I know, right, just what we need — another show based in a hospital with some wacky and/or slightly demented characters. On one of the regular networks, I’d have had no interest in this show, even with Edie Falco starring as the titular Nurse Jackie. But it’s not on a network, it’s on Showtime. And like HBO and FX before it, I’m willing to give a look-see to new show the pay channel puts out. So I tried to set aside my general animosity at the fact that we’re getting yet another set-in-the-medical-world show, at look at “Nurse Jackie” with as much a pair of untainted eyes as I could.
And, well … meh. I know that word is an overused meme at this point, but there are times when it just fits the bill, and this is one of those times. “Nurse Jackie” is not bad. Nor is it good. It’s a show that you probably would leave on if you flipped across the channels and landed on it, but you’re not going to leave dinner early to rush home and catch it because your DVR’s busted at the moment and you simply can’t afford to miss this week’s episode. It’s just meh.
See, there’s really nothing new or different about “Nurse Jackie” other than the fact that Falco’s Jackie isn’t the type of character we’ve seen women play too many times. We’ve seen men play this character a-plenty — the morally corrupt, philandering, substance abuser who still has an ethical core deep within and generally tries to do the right (and sometimes morally superior) thing, when the bad demons can be ignored and/or silenced. Jackie doesn’t drink anymore, you see, but she’s a big time pill-popper. On the job, she does whatever she decides is right, rules and laws and doctors’ oaths be damned — I don’t think the Hippocratic Oath includes flushing a patient’s ear down the drain, no matter how good or bad they may be as a person, and forging organ donation paperwork is What Not To Do 101.
The one refreshing thing about the show, at least from viewing the pilot, is that it and Falco’s character are unapologetic about representing her in this typically male archetype. We rarely get female characters like this on TV, and it’s nice to see that the show is apparently going to give us this character without trying to make her overly soft or cute around the edges. Falco’s haircut is the perfect example of what I think and hope the show is going for — totally practical for a nurse to have short hair and well within this character’s design, with no attempt to beautify Jackie simply for the sake of beautifying her. Whereas, on a melodramatic medical-emergency-of-the-week show, the lead would have long, flowing locks regardless of her actual character, because she’s the lead actress and I’m the head of this network damn it and I say that our lead actress needs some of that long, flowing hair because that’s what people want to see is chicks with hot, cool hair, especially in this time when the economy is in the tank and the people are turning to us to bring them out of their funk and to forget their troubles for a little bit, long hair damn it!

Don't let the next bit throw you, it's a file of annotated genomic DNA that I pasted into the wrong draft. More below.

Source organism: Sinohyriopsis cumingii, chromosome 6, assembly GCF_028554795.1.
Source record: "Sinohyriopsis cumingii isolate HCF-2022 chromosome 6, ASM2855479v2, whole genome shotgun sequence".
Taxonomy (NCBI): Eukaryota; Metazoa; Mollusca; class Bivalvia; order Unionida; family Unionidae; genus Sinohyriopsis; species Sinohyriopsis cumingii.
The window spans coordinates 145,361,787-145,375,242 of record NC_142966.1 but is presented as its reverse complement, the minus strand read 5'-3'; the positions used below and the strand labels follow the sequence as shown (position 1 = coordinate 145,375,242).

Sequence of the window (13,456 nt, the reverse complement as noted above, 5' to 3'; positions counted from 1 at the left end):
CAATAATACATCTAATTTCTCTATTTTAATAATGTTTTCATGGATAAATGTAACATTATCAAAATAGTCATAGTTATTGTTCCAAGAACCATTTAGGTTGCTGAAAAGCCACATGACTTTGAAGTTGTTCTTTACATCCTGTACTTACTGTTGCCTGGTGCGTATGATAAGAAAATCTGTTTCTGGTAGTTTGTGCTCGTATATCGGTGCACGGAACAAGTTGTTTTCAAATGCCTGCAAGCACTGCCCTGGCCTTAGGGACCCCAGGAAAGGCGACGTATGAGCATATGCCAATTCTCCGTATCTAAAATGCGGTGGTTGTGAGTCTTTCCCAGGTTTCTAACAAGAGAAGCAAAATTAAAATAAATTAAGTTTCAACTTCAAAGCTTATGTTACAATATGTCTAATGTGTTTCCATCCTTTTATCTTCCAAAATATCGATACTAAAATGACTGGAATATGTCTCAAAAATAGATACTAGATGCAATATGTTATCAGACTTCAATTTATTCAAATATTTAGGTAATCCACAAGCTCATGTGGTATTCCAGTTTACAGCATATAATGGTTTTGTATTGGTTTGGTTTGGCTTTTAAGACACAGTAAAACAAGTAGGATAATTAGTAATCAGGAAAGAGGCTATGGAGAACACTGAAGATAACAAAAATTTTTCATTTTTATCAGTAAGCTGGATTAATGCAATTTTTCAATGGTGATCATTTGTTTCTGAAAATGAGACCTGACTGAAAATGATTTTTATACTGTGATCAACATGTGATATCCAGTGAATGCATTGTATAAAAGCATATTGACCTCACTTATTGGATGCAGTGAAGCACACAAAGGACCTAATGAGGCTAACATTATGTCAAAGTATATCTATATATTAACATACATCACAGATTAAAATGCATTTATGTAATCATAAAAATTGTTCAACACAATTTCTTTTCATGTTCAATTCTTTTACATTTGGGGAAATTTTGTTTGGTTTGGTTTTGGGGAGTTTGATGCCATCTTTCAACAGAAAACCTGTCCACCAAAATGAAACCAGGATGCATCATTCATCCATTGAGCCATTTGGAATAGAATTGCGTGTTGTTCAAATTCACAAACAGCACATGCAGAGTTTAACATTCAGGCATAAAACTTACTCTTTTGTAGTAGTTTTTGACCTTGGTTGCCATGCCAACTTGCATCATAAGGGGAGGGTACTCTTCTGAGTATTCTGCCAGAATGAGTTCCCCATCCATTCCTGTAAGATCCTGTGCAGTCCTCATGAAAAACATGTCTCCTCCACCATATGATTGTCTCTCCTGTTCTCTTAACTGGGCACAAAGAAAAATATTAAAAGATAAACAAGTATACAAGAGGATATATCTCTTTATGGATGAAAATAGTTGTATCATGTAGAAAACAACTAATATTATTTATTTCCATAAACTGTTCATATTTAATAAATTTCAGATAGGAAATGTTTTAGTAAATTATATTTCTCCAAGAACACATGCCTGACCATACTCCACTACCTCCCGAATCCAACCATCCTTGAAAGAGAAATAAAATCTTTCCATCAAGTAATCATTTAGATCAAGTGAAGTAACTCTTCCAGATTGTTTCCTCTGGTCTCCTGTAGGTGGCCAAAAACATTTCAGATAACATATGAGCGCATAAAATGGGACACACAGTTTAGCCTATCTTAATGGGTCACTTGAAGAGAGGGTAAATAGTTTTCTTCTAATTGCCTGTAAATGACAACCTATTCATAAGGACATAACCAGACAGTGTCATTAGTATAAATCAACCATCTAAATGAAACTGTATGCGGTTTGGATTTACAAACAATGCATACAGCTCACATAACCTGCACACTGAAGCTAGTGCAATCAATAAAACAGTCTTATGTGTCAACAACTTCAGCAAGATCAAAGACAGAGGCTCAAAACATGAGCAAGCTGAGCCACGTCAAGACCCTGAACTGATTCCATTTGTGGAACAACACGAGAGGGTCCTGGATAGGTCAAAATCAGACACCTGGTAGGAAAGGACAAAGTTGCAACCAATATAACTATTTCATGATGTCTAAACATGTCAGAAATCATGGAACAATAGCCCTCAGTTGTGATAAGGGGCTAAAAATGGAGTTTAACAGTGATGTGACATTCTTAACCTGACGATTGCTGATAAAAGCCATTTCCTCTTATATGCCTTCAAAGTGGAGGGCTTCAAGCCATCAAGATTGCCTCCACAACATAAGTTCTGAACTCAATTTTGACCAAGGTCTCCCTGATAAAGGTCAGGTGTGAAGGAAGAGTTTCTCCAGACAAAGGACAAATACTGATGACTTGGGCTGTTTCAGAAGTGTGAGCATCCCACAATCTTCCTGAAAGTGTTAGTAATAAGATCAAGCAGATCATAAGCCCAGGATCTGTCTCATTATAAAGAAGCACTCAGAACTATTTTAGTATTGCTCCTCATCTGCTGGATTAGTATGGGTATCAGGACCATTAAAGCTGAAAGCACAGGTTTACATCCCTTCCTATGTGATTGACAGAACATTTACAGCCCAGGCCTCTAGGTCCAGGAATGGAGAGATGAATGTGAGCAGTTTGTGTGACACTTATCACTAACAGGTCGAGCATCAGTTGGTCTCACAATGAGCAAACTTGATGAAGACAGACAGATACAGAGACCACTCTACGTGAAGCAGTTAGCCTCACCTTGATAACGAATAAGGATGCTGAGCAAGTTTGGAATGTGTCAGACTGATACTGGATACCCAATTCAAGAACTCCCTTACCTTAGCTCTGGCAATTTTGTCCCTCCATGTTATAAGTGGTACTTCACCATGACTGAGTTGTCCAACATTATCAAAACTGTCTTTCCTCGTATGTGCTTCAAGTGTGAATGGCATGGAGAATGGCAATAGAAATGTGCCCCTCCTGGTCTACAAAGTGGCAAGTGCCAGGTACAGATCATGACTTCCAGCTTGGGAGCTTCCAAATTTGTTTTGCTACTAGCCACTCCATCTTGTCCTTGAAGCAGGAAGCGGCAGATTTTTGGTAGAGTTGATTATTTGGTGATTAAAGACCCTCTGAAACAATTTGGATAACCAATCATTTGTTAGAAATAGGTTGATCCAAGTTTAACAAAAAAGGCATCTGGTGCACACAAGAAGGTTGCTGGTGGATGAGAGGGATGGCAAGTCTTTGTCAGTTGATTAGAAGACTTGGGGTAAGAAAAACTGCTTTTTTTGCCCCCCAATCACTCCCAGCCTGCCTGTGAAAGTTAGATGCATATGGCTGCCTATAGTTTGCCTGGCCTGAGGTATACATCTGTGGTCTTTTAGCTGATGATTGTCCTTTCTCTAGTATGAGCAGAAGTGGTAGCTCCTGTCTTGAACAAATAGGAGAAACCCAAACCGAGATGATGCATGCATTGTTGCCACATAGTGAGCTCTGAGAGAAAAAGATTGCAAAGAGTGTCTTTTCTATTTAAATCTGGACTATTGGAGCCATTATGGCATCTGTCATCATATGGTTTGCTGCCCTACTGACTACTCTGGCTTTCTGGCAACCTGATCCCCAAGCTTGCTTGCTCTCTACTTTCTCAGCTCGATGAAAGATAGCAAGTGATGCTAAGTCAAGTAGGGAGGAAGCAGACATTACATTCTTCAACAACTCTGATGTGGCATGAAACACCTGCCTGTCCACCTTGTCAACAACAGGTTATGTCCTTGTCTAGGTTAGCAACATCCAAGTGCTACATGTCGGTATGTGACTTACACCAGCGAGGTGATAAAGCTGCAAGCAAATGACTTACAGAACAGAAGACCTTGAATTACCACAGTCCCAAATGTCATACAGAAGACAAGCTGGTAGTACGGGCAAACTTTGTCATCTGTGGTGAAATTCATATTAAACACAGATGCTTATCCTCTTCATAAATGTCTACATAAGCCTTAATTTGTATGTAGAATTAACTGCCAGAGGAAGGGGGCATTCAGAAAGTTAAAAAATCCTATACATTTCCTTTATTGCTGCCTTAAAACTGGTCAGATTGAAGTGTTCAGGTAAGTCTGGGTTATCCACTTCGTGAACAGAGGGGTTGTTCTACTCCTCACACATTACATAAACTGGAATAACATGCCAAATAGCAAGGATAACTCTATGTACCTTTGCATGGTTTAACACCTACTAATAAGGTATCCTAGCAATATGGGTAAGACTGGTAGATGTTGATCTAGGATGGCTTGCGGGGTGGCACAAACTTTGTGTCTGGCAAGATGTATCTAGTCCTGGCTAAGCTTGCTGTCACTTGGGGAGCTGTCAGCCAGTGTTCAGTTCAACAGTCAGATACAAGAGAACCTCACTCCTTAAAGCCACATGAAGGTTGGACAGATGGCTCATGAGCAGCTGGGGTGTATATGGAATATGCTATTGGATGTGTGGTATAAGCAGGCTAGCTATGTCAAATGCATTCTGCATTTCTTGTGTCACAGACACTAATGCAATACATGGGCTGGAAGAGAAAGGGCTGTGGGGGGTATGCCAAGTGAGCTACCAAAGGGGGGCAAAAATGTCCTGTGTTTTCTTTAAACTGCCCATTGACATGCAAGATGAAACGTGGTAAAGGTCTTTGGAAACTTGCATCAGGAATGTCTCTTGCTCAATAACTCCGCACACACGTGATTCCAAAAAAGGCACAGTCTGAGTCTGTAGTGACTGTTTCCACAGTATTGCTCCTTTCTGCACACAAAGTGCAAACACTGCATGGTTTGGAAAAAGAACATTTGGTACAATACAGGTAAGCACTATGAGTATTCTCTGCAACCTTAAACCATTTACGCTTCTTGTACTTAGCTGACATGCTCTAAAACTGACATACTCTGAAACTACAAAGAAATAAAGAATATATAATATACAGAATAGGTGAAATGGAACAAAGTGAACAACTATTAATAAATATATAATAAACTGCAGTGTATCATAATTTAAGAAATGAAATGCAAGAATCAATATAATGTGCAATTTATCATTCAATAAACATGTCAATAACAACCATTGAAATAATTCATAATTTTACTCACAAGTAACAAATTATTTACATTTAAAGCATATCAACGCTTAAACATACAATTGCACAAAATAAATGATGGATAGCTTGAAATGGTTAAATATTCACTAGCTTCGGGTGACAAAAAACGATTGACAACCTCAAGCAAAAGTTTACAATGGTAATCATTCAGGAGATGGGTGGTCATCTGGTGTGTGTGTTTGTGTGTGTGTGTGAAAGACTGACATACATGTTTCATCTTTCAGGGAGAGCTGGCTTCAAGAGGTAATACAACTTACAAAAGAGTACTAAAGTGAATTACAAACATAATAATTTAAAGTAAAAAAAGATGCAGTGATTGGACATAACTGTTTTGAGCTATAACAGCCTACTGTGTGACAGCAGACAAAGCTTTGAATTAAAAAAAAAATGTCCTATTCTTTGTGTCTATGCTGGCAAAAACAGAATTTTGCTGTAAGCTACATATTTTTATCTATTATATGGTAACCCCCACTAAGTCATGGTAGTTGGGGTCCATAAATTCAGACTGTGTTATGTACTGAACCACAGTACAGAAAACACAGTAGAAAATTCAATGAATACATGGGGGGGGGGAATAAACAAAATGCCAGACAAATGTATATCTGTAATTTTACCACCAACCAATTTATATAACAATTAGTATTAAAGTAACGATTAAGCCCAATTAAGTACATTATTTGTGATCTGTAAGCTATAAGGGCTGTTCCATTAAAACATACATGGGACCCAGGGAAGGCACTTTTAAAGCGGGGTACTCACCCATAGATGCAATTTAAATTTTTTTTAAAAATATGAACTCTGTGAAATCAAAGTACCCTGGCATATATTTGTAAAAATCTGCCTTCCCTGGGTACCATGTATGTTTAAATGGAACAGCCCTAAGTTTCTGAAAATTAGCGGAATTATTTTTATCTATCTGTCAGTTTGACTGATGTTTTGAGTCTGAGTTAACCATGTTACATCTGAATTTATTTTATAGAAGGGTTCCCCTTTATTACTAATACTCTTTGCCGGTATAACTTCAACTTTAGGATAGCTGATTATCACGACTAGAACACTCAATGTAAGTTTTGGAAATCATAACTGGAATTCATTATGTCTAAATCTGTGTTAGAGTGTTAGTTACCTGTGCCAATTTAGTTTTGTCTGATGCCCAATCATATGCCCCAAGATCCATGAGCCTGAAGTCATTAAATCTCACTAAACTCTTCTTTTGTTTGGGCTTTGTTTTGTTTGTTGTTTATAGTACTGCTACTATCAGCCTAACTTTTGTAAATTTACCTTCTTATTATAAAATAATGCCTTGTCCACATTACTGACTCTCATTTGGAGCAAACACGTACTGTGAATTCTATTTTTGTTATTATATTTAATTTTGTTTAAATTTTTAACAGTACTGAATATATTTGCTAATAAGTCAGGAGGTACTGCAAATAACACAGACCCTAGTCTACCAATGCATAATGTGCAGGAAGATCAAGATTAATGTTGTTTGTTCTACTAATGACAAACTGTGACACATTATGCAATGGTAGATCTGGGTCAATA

However, Falco is (surprisingly) a little lackluster in the role. I only watched the first episode once, and was planning to actually get back to a second viewing in order to focus on her performance and figure out what didn’t work for me, but I ran short of time. So I can’t put my finger on what it is, exactly, that wasn’t working. I know it’s not a lack of acting chops, and I know she can pull off the comedic elements as she was great on “30 Rock.” But there’s just something that didn’t work for me here.
The best I can figure is that the show, itself, is a bit off and struggling to figure out what it wants to be and do, and she’s catching some of it. I mean, big picture, I think the show wants to be a black comedy, with a touch of dramedy. But when it goes dramatic, it feels a bit to on “ER”-ish melodrama side of things, and the comedy side just isn’t that funny. I laughed out loud once during the half-hour, had a “that’s amusing” thought at one other moment, and groaned twice. In fact, I think this promo clip, with Falco and Peter Facinelli’s asshole Dr. Cooper, manages to rather concisely show both the melodrama and lack of good comedy:
Right? Totally meh.
That being said, I get that shows have their growing pains, and it can take a little while for something to truly get its legs. Hell, Showtime’s last half-hourer, “United States of Tara,” took half of its first season to start to come into its own. And there’s enough here that I’m willing to give it the benefit of the doubt. But “Nurse Jackie” is going to have to settle down, define itself and find a groove if I’m going to stick with it for the full season.
Now a show about Nurse Mophead — that I’d watch, no questions asked, until the end of days!
“Nurse Jackie” premieres on Showtime on June 8 at 10:30 p.m. Eastern, following the premiere of the new season of “Weeds.”